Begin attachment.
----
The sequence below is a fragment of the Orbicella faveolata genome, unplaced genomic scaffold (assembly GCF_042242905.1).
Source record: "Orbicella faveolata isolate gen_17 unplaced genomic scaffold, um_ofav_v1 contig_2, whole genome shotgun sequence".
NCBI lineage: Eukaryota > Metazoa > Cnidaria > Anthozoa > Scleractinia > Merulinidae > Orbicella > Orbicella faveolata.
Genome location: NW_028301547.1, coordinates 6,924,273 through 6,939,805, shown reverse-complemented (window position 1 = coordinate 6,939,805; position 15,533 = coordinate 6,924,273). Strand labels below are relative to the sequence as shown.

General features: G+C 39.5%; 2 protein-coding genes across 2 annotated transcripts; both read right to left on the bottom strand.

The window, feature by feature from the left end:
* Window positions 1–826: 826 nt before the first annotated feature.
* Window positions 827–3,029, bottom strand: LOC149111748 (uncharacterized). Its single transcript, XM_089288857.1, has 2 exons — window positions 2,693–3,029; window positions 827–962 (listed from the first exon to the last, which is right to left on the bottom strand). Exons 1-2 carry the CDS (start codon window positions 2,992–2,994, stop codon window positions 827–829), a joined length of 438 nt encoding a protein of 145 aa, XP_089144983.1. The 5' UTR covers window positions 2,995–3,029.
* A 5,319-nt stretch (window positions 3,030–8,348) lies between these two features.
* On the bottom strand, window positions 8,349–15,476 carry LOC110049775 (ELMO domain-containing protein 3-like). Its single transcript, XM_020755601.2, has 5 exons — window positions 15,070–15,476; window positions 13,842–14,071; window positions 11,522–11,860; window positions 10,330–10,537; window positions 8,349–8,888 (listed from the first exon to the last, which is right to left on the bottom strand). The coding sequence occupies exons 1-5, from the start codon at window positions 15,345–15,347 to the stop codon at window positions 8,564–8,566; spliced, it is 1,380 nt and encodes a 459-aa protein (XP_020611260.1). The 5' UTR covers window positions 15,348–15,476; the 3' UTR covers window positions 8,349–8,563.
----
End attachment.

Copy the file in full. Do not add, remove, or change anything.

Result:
The sequence below is a fragment of the Orbicella faveolata genome, unplaced genomic scaffold (assembly GCF_042242905.1).
Source record: "Orbicella faveolata isolate gen_17 unplaced genomic scaffold, um_ofav_v1 contig_2, whole genome shotgun sequence".
NCBI lineage: Eukaryota > Metazoa > Cnidaria > Anthozoa > Scleractinia > Merulinidae > Orbicella > Orbicella faveolata.
Genome location: NW_028301547.1, coordinates 6,924,273 through 6,939,805, shown reverse-complemented (window position 1 = coordinate 6,939,805; position 15,533 = coordinate 6,924,273). Strand labels below are relative to the sequence as shown.

General features: G+C 39.5%; 2 protein-coding genes across 2 annotated transcripts; both read right to left on the bottom strand.

The window, feature by feature from the left end:
* Window positions 1–826: 826 nt before the first annotated feature.
* Window positions 827–3,029, bottom strand: LOC149111748 (uncharacterized). Its single transcript, XM_089288857.1, has 2 exons — window positions 2,693–3,029; window positions 827–962 (listed from the first exon to the last, which is right to left on the bottom strand). Exons 1-2 carry the CDS (start codon window positions 2,992–2,994, stop codon window positions 827–829), a joined length of 438 nt encoding a protein of 145 aa, XP_089144983.1. The 5' UTR covers window positions 2,995–3,029.
* A 5,319-nt stretch (window positions 3,030–8,348) lies between these two features.
* On the bottom strand, window positions 8,349–15,476 carry LOC110049775 (ELMO domain-containing protein 3-like). Its single transcript, XM_020755601.2, has 5 exons — window positions 15,070–15,476; window positions 13,842–14,071; window positions 11,522–11,860; window positions 10,330–10,537; window positions 8,349–8,888 (listed from the first exon to the last, which is right to left on the bottom strand). The coding sequence occupies exons 1-5, from the start codon at window positions 15,345–15,347 to the stop codon at window positions 8,564–8,566; spliced, it is 1,380 nt and encodes a 459-aa protein (XP_020611260.1). The 5' UTR covers window positions 15,348–15,476; the 3' UTR covers window positions 8,349–8,563.